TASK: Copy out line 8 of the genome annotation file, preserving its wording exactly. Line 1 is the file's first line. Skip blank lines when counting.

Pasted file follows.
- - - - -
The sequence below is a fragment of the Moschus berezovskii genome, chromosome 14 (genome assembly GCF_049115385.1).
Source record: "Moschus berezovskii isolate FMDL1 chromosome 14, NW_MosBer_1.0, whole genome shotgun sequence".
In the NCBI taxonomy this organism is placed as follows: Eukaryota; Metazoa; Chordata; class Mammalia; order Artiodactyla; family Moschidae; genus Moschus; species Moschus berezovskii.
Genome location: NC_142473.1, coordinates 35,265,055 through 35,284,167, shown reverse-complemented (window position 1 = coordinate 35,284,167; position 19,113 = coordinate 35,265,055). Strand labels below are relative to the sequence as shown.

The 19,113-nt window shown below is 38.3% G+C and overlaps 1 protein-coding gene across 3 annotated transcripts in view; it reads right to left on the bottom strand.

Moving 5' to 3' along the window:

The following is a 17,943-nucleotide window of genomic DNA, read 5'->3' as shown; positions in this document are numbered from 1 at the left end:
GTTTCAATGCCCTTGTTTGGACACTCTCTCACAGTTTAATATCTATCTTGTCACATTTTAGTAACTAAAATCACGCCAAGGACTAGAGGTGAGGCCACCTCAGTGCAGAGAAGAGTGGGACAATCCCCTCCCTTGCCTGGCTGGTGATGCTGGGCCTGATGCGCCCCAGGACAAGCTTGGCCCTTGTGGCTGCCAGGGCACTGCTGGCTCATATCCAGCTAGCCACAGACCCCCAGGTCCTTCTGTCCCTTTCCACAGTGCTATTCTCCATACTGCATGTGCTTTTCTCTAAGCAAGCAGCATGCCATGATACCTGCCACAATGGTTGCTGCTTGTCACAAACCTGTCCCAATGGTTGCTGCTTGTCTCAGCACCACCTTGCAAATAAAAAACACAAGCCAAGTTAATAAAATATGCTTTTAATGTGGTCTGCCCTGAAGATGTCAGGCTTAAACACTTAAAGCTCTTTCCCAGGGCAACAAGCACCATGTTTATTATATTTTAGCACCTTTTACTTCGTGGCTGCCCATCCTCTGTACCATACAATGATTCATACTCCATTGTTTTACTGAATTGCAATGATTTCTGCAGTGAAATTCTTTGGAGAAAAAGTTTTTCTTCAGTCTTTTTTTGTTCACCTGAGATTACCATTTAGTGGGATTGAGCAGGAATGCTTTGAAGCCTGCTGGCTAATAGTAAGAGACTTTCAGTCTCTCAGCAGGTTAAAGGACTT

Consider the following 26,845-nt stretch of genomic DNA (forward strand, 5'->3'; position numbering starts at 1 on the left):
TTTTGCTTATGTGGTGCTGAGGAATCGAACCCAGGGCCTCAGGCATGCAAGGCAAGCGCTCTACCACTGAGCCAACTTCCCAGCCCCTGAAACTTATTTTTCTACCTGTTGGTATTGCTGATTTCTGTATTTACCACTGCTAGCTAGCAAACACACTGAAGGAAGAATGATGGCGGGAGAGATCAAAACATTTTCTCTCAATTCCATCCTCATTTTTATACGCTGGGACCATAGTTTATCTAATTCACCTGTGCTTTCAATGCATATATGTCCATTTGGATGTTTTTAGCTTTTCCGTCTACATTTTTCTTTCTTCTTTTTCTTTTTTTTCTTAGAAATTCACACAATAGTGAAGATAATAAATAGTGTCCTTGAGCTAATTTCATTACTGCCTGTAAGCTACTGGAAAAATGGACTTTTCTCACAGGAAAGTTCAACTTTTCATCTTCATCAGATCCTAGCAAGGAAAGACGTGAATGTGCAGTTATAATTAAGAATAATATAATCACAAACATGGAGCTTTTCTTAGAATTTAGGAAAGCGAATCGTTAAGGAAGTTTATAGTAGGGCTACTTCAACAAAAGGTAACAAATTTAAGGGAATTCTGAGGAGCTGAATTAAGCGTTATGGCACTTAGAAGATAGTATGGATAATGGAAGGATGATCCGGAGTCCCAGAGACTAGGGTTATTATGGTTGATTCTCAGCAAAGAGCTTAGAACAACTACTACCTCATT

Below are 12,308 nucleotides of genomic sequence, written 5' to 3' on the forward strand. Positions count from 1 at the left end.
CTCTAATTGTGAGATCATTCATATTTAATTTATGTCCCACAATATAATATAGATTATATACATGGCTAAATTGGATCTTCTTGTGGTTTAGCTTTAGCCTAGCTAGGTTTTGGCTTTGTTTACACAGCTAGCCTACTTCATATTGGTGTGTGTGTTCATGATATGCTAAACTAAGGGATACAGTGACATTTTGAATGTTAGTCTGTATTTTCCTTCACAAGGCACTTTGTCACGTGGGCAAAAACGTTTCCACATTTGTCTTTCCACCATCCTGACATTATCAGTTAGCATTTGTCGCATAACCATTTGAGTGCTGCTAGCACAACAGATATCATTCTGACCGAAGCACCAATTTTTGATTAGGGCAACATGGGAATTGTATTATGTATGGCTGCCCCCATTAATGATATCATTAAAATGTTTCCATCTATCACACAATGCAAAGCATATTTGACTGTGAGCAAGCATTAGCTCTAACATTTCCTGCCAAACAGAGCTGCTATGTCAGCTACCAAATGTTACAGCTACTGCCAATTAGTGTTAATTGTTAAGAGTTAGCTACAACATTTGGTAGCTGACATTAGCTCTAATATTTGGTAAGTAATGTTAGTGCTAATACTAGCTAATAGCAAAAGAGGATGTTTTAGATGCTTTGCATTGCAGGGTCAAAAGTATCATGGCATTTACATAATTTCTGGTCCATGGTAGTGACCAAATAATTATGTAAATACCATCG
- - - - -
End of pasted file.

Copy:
GTTTCAATGCCCTTGTTTGGACACTCTCTCACAGTTTAATATCTATCTTGTCACATTTTAGTAACTAAAATCACGCCAAGGACTAGAGGTGAGGCCACCTCAGTGCAGAGAAGAGTGGGACAATCCCCTCCCTTGCCTGGCTGGTGATGCTGGGCCTGATGCGCCCCAGGACAAGCTTGGCCCTTGTGGCTGCCAGGGCACTGCTGGCTCATATCCAGCTAGCCACAGACCCCCAGGTCCTTCTGTCCCTTTCCACAGTGCTATTCTCCATACTGCATGTGCTTTTCTCTAAGCAAGCAGCATGCCATGATACCTGCCACAATGGTTGCTGCTTGTCACAAACCTGTCCCAATGGTTGCTGCTTGTCTCAGCACCACCTTGCAAATAAAAAACACAAGCCAAGTTAATAAAATATGCTTTTAATGTGGTCTGCCCTGAAGATGTCAGGCTTAAACACTTAAAGCTCTTTCCCAGGGCAACAAGCACCATGTTTATTATATTTTAGCACCTTTTACTTCGTGGCTGCCCATCCTCTGTACCATACAATGATTCATACTCCATTGTTTTACTGAATTGCAATGATTTCTGCAGTGAAATTCTTTGGAGAAAAAGTTTTTCTTCAGTCTTTTTTTGTTCACCTGAGATTACCATTTAGTGGGATTGAGCAGGAATGCTTTGAAGCCTGCTGGCTAATAGTAAGAGACTTTCAGTCTCTCAGCAGGTTAAAGGACTT